Donation to museum shows Porthcawl’s reaction to death of King George VI

Thursday, 2 February 2017

By GEM Community Correspondent

in Local People

Last year, Porthcawl Museum took delivery of a new exhibit recalling the time almost 65 years ago when Britain found itself with a new Monarch.

On February 6, 1952, King George VI passed away in his sleep at the age of 56, and his daughter Princess Elizabeth, who was in Kenya, became Queen Elizabeth II.

She returned home and was proclaimed Monarch of the United Kingdom, Canada, Australia, New Zealand, South Africa, Pakistan and Ceylon the following day.

The news of the King’s death was reported in the ‘Porthcawl Guardian’ and cinemas and theatres were closed as the Nation went into mourning.

Proclamations of the Queen’s Accession took place in many parts of the United Kingdom, including Porthcawl, where the proclamation was read out on the steps of the Grand Pavilion by Coun E. Stanley Thomas, chairman of Porthcawl Town Council, who was both a well respected plumber in Porthcawl.

For many years, his plumber’s two-wheeled push cart was on display in the foyer of the Grand Pavilion and was often used as a stage prop.

The original copy of the proclamation that was read out by Coun Thomas, together with the photograph of the occasion, were presented to the Porthcawl Museum at the Museum’s Annual General Meeting last year by Nifa Saunders (née Bubb) and her brother David Bubb.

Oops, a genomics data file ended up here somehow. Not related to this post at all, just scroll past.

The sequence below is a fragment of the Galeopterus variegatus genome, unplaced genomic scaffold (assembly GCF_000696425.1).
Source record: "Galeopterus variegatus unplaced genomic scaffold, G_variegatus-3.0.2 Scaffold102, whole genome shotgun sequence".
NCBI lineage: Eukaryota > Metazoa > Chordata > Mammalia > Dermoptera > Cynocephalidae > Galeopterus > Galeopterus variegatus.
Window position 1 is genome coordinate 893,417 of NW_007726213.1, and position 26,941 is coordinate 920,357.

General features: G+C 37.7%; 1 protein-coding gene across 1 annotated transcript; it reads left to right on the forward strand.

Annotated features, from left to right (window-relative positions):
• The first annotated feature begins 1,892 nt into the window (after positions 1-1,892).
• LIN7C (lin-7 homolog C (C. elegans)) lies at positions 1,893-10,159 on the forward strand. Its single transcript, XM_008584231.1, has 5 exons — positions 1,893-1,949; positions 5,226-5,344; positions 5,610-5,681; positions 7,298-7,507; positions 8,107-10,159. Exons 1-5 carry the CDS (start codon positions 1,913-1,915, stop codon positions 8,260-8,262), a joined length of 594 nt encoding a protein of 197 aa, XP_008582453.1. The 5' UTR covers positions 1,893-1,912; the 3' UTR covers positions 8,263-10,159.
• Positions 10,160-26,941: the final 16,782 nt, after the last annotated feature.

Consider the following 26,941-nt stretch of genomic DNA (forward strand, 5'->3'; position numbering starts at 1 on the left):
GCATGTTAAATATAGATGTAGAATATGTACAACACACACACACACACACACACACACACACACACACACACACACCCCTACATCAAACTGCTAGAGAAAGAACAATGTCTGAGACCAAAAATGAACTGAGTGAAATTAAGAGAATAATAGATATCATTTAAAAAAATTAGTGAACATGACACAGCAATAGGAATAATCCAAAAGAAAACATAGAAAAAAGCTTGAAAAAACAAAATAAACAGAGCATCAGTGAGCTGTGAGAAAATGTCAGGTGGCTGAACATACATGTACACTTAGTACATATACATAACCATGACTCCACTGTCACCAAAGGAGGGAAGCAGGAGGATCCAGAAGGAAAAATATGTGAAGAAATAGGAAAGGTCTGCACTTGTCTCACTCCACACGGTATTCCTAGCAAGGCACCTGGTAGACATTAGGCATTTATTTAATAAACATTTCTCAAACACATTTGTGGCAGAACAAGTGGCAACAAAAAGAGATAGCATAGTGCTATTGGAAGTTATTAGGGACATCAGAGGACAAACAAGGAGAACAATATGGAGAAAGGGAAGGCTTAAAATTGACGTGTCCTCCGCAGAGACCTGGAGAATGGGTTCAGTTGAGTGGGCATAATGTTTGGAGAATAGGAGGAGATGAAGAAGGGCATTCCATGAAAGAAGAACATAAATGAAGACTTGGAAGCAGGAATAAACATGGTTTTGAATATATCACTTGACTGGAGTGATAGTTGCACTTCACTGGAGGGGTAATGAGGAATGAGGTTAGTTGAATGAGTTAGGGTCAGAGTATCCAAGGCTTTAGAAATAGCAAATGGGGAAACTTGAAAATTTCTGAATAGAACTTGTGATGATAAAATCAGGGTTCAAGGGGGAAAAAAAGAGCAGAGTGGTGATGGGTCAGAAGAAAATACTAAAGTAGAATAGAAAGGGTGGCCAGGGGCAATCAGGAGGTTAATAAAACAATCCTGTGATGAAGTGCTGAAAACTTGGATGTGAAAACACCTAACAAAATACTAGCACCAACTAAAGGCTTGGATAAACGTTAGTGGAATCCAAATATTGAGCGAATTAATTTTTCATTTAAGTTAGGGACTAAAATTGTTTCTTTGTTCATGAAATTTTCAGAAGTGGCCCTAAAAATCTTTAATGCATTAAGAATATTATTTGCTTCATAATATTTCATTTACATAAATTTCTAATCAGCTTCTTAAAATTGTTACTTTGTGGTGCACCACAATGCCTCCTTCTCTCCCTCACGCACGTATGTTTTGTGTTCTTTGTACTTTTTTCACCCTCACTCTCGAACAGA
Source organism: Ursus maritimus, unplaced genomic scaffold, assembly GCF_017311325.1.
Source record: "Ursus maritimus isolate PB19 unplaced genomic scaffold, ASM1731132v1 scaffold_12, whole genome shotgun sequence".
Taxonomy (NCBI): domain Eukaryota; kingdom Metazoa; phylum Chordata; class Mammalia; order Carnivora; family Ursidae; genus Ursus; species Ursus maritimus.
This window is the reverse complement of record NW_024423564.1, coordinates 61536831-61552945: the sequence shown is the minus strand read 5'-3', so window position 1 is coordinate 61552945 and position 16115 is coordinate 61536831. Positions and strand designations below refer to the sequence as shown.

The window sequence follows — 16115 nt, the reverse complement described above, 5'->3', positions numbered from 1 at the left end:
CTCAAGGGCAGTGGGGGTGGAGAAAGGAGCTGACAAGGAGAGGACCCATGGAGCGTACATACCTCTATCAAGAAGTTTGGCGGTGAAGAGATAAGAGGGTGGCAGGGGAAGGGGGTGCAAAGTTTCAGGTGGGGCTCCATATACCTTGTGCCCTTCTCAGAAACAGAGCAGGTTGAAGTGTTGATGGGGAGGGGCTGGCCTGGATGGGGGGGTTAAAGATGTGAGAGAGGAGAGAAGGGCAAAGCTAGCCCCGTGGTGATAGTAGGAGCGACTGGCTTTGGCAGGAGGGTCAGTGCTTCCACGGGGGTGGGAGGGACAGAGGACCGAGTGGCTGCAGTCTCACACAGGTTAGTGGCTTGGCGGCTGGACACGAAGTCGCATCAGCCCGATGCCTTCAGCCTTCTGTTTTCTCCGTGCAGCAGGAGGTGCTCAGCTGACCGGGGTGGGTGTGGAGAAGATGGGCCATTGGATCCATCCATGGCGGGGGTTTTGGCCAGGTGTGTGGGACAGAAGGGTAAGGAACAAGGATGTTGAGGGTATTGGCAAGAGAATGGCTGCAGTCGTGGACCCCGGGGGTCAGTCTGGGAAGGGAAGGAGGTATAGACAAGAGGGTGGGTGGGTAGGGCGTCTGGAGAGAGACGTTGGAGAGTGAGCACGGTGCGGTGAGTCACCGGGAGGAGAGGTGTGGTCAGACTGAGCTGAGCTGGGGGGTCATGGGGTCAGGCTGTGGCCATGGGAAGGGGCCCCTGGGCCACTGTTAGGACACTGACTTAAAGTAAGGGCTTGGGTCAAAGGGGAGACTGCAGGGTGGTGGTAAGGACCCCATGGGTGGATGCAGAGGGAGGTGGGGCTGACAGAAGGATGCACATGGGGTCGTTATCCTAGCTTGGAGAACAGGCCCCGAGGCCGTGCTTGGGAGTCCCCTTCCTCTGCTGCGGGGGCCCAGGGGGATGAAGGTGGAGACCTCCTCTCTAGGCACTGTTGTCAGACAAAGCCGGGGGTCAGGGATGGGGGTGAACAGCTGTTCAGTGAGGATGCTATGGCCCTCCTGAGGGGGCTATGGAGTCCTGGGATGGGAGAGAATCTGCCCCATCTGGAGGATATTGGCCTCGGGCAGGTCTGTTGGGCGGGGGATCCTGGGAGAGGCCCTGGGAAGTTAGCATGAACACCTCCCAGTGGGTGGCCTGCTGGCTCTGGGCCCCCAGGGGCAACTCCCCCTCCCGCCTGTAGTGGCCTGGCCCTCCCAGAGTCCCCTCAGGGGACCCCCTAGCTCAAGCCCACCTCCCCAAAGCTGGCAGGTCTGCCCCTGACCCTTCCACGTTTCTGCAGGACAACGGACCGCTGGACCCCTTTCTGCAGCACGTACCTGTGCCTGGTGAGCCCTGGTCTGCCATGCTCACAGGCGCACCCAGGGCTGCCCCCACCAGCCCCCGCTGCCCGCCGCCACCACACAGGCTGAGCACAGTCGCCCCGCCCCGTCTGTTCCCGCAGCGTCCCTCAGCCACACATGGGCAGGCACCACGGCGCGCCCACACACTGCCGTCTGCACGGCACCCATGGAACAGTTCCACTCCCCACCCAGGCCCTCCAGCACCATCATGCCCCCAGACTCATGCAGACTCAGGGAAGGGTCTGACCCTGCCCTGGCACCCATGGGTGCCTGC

Neither Nifa or David, who are grandchildren of the late Coun Thomas, could be present at the AGM, so the presentation was made by Keith E. Morgan to Paul Joseph, the chairman of Porthcawl Museum and Historical Society.

Nifa was christened Mary Nifa Bubb and eventually qualified as a nurse. As there were so many nurses named Mary in the hospital, her second name was used to make identification easier.

At the time of the King’s death, Nifa was attending the New Road School as a 10/11-year-old and can remember the headmaster, Mr James, telling the school assembly of the King’s death.

She also has vivid recollections of the Queen’s Coronation the following year on June 2, 1953. Because it was inappropriate to hold such a festival during the period of mourning following the death of a monarch, the Coronation take place more than a year latter.

Nifa attended a street party with the church in Park Street and was one of the lucky ones with a television set to see the Coronation. Her grandfather, Coun E Stanley Thomas, had bought one and Nifa recalls sitting on the floor, eyes glued to the TV, with all the neighbours crowding in around her. What wonderful memories of a wonderful Royal occasion!

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